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Community-level education accelerates the cultural evolution of fertility decline.

Colleran, H; Jasienska, G; Nenko, I; Galbarczyk, A; Mace, R; (2014) Community-level education accelerates the cultural evolution of fertility decline. Proceedings. Biological sciences / The Royal Society , 281 (1779) , Article 20132732 . 10.1098/rspb.2013.2732. Green open access

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Abstract

Explaining why fertility declines as populations modernize is a profound theoretical challenge. It remains unclear whether the fundamental drivers are economic or cultural in nature. Cultural evolutionary theory suggests that community-level characteristics, for example average education, can alter how low-fertility preferences are transmitted and adopted. These assumptions have not been empirically tested. Here, we show that community-level education accelerates fertility decline in a way that is neither predicted by individual characteristics, nor by the level of economic modernization in a population. In 22 high-fertility communities in Poland, fertility converged on a smaller family size as average education in the community increased-indeed community-level education had a larger impact on fertility decline than did individual education. This convergence was not driven by educational levels being more homogeneous, but by less educated women having fewer children than expected, and more highly educated social networks, when living among more highly educated neighbours. The average level of education in a community may influence the social partners women interact with, both within and beyond their immediate social environments, altering the reproductive norms they are exposed to. Given a critical mass of highly educated women, less educated neighbours may adopt their reproductive behaviour, accelerating the pace of demographic transition. Individual characteristics alone cannot capture these dynamics and studies relying solely on them may systematically underestimate the importance of cultural transmission in driving fertility declines. Our results are inconsistent with a purely individualistic, rational-actor model of fertility decline and suggest that optimization of reproduction is partly driven by cultural dynamics beyond the individual.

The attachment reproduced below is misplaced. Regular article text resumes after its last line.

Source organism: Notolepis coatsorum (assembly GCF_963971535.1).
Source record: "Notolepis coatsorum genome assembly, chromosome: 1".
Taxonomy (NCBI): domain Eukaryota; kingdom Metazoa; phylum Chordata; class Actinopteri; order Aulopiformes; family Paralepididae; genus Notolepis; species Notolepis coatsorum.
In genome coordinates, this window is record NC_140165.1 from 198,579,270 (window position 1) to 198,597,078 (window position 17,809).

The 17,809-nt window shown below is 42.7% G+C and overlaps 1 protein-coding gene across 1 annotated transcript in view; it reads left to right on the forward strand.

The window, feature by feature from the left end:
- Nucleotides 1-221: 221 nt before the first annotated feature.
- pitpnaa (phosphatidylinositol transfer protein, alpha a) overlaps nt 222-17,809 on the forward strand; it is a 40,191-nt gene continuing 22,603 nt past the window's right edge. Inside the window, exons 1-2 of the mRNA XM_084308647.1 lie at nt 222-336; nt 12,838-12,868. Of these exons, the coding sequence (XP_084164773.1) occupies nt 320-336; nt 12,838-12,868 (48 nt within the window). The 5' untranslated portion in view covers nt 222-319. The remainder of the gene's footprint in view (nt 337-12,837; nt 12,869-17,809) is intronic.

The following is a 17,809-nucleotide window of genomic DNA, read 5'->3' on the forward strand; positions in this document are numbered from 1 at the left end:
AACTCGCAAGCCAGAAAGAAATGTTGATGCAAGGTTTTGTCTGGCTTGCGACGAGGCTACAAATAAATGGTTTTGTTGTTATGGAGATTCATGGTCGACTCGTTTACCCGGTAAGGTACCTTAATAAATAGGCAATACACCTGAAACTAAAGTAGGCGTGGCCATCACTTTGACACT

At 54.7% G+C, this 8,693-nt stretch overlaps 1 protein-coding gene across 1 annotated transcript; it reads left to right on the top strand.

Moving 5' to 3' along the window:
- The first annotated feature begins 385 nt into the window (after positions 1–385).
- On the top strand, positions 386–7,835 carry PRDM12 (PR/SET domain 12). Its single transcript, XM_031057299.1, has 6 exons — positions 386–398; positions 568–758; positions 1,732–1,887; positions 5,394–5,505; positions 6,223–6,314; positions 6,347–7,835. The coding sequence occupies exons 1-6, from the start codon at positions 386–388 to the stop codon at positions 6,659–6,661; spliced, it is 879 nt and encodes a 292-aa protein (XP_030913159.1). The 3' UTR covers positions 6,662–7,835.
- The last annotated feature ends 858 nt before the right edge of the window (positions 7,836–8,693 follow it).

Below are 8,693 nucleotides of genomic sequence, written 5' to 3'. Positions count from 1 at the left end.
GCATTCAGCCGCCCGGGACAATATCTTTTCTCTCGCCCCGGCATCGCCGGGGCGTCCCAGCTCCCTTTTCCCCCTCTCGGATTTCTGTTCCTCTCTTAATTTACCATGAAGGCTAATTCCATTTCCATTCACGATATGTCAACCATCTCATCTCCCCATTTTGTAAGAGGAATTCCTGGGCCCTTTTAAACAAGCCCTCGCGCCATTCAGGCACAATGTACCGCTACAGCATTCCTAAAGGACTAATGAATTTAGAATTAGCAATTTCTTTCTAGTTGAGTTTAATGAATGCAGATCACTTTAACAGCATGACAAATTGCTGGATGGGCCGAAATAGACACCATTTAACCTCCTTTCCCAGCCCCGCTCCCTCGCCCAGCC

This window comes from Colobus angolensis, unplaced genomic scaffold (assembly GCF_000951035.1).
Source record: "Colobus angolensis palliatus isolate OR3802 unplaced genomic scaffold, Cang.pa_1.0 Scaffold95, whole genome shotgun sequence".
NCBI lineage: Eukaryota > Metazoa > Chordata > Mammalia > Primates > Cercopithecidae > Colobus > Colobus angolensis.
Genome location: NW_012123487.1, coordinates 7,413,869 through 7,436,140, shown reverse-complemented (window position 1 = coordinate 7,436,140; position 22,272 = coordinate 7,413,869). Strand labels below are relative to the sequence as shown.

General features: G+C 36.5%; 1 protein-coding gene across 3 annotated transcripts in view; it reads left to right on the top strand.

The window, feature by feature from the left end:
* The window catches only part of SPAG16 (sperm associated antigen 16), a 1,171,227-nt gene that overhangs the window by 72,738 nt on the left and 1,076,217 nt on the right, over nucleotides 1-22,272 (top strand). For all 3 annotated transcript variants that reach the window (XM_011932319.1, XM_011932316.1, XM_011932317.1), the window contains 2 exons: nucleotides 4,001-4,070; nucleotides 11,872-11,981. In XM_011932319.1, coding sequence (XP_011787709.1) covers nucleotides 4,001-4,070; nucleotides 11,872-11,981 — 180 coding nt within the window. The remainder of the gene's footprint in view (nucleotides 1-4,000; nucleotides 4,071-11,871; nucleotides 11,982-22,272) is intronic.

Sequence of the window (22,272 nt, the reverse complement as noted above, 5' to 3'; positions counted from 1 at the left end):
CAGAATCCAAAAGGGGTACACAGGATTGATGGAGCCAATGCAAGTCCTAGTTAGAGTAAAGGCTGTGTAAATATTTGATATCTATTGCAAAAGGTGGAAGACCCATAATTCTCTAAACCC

Type: Article
Title: Community-level education accelerates the cultural evolution of fertility decline.
Open access status: An open access version is available from UCL Discovery
DOI: 10.1098/rspb.2013.2732
Publisher version: http://dx.doi.org/10.1098/rspb.2013.2732
Additional information: © 2014 The Authors. Published by the Royal Society under the terms of the Creative Commons Attribution License http://creativecommons.org/licenses/by/3.0/, which permits unrestricted use, provided the original author and source are credited.
UCL classification: UCL
UCL > Provost and Vice Provost Offices
UCL > Provost and Vice Provost Offices > UCL SLASH
UCL > Provost and Vice Provost Offices > UCL SLASH > Faculty of S&HS
UCL > Provost and Vice Provost Offices > UCL SLASH > Faculty of S&HS > Dept of Anthropology
URI: https://discovery.ucl.ac.uk/id/eprint/1451786
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